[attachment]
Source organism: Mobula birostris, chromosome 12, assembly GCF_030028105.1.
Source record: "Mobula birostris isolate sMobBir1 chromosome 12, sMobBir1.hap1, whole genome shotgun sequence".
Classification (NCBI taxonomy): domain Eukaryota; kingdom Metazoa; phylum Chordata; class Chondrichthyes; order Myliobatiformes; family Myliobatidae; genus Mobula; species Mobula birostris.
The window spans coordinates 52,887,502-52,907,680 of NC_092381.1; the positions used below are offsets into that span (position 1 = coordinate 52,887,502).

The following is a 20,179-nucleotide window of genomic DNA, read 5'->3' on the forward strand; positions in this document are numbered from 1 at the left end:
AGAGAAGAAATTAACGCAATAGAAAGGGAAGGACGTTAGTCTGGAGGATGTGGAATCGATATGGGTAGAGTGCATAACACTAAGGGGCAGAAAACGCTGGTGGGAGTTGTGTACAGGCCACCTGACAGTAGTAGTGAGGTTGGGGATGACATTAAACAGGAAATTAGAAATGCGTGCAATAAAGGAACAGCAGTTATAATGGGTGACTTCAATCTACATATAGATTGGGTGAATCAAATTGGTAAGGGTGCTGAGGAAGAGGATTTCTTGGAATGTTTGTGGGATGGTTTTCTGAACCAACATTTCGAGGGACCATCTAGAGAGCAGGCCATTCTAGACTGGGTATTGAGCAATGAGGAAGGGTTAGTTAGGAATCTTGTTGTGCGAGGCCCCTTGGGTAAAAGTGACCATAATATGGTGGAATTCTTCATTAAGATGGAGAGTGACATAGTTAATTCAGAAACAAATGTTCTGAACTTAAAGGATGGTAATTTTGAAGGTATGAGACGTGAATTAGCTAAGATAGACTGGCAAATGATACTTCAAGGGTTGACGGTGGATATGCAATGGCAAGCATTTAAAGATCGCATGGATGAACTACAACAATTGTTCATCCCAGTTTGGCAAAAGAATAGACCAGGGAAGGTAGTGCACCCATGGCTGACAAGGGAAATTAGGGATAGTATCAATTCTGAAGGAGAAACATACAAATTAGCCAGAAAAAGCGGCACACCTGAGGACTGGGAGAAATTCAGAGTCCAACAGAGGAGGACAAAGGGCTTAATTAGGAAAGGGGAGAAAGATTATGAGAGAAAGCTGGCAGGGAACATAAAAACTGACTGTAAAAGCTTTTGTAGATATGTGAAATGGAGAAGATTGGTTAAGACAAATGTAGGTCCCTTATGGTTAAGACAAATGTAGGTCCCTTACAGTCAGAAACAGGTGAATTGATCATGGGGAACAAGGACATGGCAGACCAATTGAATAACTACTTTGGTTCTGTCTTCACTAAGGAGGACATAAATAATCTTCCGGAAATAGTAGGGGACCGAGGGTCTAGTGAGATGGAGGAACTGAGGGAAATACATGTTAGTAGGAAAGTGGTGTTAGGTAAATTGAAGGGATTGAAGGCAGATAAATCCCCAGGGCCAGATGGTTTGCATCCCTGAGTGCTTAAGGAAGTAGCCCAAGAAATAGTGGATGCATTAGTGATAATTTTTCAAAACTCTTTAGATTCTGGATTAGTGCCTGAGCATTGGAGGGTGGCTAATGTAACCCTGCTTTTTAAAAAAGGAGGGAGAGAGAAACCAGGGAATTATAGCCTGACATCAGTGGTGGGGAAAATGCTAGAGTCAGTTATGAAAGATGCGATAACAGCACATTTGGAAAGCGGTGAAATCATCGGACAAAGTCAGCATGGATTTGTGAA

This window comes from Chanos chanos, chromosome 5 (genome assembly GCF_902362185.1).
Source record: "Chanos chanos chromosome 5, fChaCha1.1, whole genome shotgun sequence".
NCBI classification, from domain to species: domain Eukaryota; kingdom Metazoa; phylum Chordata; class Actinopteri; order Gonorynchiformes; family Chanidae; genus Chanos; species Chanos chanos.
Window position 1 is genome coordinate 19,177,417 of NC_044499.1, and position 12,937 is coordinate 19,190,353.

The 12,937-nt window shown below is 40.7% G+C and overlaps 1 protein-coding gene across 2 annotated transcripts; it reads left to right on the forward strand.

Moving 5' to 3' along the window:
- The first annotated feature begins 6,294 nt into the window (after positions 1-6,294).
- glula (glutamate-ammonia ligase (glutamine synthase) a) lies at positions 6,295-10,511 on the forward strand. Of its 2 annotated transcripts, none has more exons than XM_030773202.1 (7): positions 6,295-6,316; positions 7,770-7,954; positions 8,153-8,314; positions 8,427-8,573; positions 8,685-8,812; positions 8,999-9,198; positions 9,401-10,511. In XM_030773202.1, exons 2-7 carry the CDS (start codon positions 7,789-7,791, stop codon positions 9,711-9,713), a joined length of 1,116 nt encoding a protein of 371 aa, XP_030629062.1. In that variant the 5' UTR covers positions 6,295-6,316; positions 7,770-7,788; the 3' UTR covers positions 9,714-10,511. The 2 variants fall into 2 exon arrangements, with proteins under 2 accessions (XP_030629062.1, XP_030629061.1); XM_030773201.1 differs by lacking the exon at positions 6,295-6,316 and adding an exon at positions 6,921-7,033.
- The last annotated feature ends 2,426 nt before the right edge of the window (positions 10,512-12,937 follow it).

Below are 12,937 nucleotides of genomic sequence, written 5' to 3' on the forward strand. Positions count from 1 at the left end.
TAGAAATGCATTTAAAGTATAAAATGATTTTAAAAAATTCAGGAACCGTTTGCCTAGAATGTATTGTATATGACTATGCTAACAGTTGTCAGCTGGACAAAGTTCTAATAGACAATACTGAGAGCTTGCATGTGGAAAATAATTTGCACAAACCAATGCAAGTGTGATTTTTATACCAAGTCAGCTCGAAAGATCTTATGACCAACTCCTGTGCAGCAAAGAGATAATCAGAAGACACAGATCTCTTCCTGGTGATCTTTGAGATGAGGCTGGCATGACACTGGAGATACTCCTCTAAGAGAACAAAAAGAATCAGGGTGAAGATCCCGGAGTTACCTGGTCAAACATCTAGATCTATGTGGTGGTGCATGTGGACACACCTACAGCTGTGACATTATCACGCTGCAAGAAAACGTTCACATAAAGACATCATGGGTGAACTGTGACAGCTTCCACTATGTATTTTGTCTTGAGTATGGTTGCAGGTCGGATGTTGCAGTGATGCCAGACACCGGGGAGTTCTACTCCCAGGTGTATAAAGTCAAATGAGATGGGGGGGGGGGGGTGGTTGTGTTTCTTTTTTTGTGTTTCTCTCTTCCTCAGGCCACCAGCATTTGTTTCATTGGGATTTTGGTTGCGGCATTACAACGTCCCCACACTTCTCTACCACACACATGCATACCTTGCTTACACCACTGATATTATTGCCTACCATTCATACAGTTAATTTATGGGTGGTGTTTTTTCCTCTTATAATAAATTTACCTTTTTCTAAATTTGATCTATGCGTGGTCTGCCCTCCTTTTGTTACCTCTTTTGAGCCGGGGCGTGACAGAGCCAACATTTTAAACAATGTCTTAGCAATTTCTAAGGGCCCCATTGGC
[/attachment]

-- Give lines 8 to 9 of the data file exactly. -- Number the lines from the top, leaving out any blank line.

Source record: "Chanos chanos chromosome 5, fChaCha1.1, whole genome shotgun sequence".
NCBI classification, from domain to species: domain Eukaryota; kingdom Metazoa; phylum Chordata; class Actinopteri; order Gonorynchiformes; family Chanidae; genus Chanos; species Chanos chanos.